By Menekse Tokyay

Two renowned figures are suggesting that Greek Cyprus' six-month term in the presidency of the EU is an opportunity to correct nearly 40 years of history -- the reunification of Cyprus for the first time since the Turkish invasion of 1974.

The longshot proposal by Praxoula Antoniadou Kyriacou, former Cypriot energy minister and current leader of the United Democrats party, and Sir Graham Watson of the European Liberal Democrat and Reform Party, is made in an essay being circulated on the internet and in several newspapers.

The pair said that "the goal of a united Cyprus presiding over the EU has been missed; and the lack of a political resolution for 40 years is a testament to a failure of political will and imagination." They call for an agreement to reunify Cyprus by the end of the Cyprus EU presidency.

The proposal, if taken seriously by both parties, has to overcome significant hurdles. Turkey, which aspires to be a member of the EU, has said it will not participate in EU events chaired by a representative of Greek Cyprus, whose term began this month and extends through the end of the year.

"It is quite frankly naïve to expect [Greek Cyprus President Demetris] Christofias, who has been dragging his feet since 2008, to actually take steps within the next six months to reach a solution," Ahmet Sozen, a professor of international relations at Eastern Mediterranean University and director of the Cyprus Policy Centre, told SETimes.

Kyriacou and Watson suggest that only through unification can Cyprus flourish. "Neither Greek nor Turkish Cypriots can fulfill their economic potential in a divided, economically curtailed and militarised island with an uncertain future," they said in the article.

They suggest that to break the stalemate, that the city of Varoshia be returned to its original inhabitants, and called for the opening of the port in Famagusta and the airport in Ercan.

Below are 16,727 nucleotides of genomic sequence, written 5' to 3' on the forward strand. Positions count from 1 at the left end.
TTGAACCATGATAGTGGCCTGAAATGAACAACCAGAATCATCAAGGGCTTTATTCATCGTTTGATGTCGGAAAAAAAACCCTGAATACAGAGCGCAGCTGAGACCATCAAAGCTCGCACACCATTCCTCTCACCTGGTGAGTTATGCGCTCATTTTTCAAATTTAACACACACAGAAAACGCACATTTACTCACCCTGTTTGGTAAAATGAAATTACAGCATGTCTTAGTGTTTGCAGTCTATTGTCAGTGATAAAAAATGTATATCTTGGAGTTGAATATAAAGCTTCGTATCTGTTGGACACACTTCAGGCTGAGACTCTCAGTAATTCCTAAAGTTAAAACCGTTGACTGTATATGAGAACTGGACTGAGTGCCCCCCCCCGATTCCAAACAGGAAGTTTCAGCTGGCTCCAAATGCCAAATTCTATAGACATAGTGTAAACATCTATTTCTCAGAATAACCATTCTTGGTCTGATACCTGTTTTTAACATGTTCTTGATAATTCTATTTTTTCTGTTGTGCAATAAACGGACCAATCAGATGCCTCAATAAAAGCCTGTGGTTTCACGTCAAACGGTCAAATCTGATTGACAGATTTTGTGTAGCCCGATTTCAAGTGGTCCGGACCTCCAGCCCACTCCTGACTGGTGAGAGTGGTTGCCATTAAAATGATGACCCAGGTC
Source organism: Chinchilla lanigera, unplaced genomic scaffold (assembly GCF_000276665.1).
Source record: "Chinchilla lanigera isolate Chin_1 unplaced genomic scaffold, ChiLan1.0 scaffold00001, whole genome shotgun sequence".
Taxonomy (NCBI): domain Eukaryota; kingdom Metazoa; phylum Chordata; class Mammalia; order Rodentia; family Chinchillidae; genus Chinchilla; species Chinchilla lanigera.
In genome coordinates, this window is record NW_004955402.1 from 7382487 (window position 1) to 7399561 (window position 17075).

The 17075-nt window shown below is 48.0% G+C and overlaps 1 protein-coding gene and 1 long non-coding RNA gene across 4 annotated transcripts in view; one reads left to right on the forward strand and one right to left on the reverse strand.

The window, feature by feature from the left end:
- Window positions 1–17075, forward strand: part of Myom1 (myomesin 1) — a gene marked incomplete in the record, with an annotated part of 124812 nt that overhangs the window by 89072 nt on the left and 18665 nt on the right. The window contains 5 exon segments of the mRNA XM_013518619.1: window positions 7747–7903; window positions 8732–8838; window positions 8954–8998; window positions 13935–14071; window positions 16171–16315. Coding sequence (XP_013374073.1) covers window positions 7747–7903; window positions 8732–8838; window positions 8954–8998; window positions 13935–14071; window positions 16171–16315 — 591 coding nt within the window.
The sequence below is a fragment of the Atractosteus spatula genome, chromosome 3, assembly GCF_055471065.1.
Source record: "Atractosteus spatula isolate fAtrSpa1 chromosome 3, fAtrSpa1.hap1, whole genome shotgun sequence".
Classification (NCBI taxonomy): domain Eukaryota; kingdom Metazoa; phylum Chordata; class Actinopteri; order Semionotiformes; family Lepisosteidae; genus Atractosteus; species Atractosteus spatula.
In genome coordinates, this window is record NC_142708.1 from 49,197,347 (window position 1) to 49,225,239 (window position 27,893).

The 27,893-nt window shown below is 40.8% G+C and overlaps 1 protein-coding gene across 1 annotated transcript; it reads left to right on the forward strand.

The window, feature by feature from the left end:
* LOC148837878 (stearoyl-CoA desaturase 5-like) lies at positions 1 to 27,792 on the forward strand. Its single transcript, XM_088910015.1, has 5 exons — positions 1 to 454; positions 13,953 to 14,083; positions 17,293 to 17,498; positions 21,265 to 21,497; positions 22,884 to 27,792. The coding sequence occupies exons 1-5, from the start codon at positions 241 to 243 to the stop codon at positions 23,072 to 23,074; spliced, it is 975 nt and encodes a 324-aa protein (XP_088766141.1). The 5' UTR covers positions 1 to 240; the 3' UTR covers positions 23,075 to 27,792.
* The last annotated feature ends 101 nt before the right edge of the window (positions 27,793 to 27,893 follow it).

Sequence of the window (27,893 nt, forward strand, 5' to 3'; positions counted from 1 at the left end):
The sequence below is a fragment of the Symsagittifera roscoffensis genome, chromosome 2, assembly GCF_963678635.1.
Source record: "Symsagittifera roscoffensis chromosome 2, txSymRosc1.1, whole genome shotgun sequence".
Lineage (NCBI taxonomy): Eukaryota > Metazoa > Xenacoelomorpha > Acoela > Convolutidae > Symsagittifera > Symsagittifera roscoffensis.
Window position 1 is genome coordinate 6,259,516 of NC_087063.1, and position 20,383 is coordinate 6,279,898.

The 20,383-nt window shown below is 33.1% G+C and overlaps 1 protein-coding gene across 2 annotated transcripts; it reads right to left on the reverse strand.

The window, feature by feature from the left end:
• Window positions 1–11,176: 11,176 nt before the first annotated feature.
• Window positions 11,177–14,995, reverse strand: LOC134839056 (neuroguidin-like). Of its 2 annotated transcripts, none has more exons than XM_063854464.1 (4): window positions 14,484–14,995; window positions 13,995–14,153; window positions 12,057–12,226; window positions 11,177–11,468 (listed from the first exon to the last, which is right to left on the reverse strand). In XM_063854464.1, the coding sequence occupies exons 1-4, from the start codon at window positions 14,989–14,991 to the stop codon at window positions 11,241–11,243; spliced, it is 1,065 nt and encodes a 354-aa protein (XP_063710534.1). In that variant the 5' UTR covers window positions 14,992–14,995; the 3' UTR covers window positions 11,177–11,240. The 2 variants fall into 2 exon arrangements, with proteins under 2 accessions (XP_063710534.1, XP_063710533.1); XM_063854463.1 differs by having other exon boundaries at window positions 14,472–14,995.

They also suggest that Turkey open a major airport and port to Cypriot vessels and additional chapters of negotiation are opened for Turkey's EU accession.

In an interview with SETimes, Kyriacou said there would be opportunities for trade between the whole of Cyprus and Turkey once political relations normalise, and added that this process would bring additional investment in infrastructure and increased flows of foreign direct investment associated with the removal of political risk.

The normalisation of political relations will also mean that Turkish ports, which are currently closed to vessels flying the Cyprus flag, will be opened; while Turkish Cypriots being cut off from the EU will acquire direct means to trade and travel there.

The discovery of significant natural gas deposits off the southern coast of Cyprus in late 2011 could be a great benefit, the authors said.

"However, it will require wise political management on the part of all parties involved. In this sense, it is an opportunity of make or break," they emphasised, adding that reunification will allow all the Cypriots to share the benefits coming from the exploitation of the island's natural wealth.

Watson, who is also on the European Parliament's High Level Contact Group for relations with the Turkish Cypriot Community, said the division of Cyprus in many ways makes a mockery of the European project as it shows that the EU cannot even solve a conflict within its own borders.

Watson told SETimes that the EU presidency gives Christofias an opportunity to bring the full influence of the EU to bear in finding a solution. "For instance, working together with Turkey on Syria might provide us with new opportunities for co-operation," he said.

The letter can be read by following this link.


Distributed via Southeast European Times

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